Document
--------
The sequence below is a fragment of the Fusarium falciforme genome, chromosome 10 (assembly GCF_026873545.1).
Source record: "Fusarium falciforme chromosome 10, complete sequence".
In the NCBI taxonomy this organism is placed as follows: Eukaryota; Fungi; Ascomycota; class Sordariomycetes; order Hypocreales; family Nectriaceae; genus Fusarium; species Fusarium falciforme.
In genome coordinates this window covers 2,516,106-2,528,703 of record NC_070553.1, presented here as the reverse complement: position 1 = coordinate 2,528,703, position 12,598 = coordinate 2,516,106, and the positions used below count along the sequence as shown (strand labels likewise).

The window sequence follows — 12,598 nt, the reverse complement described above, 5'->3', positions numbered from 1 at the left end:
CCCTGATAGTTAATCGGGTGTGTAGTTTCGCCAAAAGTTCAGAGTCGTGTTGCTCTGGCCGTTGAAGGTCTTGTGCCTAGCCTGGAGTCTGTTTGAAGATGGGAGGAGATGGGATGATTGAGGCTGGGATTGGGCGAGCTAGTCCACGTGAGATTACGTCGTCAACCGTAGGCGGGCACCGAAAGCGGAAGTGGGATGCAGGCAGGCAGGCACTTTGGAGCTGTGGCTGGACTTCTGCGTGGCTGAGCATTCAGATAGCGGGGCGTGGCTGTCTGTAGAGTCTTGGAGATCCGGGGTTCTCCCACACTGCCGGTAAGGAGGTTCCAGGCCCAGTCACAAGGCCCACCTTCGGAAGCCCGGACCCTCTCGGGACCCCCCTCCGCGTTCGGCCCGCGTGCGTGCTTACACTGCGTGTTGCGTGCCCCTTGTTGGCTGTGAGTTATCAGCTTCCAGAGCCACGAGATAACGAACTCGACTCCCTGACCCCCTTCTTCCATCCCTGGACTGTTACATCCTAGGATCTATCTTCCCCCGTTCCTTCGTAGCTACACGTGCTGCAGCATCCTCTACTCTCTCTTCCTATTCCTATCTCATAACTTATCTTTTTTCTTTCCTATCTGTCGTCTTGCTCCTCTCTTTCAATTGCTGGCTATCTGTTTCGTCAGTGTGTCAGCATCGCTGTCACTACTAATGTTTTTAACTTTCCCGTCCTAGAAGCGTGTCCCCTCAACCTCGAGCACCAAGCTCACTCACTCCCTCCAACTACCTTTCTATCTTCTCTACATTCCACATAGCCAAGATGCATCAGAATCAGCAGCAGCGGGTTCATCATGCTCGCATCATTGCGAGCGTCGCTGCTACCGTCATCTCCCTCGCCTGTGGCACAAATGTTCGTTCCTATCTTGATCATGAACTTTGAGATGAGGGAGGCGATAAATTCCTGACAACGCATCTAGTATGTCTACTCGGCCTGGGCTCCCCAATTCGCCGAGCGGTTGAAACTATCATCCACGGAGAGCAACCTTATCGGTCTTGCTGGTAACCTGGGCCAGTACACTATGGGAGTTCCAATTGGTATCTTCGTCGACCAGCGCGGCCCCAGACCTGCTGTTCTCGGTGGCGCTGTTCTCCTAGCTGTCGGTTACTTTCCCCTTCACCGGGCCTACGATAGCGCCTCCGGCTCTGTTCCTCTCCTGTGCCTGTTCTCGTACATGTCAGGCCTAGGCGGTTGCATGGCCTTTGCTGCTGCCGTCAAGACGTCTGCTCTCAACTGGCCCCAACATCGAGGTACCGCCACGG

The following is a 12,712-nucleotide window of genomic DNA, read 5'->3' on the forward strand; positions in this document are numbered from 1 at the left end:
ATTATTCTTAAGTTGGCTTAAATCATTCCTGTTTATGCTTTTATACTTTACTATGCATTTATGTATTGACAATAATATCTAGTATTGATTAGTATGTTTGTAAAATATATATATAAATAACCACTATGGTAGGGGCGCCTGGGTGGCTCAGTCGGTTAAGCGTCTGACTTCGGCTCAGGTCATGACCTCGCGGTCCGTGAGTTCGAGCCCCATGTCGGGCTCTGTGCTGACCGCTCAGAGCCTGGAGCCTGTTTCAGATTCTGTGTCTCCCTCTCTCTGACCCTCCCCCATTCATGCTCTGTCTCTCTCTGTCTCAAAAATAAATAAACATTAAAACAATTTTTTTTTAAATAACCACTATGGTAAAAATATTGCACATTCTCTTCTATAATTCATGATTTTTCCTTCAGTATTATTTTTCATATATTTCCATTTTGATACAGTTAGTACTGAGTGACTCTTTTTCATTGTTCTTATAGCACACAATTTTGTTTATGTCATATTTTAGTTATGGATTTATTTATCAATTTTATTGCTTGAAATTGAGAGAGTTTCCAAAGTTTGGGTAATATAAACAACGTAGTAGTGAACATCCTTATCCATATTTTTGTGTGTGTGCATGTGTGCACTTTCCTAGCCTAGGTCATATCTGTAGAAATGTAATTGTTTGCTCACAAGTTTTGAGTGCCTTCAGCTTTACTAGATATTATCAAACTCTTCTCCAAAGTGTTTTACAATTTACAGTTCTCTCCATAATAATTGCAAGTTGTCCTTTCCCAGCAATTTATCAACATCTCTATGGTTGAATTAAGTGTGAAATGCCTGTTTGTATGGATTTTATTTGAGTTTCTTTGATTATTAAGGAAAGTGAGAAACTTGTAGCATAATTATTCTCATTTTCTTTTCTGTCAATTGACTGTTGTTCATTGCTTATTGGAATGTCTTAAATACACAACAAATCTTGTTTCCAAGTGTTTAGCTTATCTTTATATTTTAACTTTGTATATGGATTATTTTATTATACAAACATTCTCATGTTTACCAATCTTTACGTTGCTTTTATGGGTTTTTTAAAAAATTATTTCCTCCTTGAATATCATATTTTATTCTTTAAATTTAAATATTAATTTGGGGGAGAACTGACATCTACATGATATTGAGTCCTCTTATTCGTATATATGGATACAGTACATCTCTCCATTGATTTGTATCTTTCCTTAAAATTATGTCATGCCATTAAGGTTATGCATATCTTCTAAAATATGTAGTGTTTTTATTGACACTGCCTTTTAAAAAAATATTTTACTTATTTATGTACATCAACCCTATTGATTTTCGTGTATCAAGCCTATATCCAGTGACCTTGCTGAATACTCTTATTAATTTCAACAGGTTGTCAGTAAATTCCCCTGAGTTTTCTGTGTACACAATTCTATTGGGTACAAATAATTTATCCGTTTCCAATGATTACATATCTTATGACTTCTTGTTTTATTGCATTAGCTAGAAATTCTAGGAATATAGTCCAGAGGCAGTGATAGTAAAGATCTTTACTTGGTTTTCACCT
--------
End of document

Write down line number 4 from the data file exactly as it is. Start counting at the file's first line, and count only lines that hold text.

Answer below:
In genome coordinates this window covers 2,516,106-2,528,703 of record NC_070553.1, presented here as the reverse complement: position 1 = coordinate 2,528,703, position 12,598 = coordinate 2,516,106, and the positions used below count along the sequence as shown (strand labels likewise).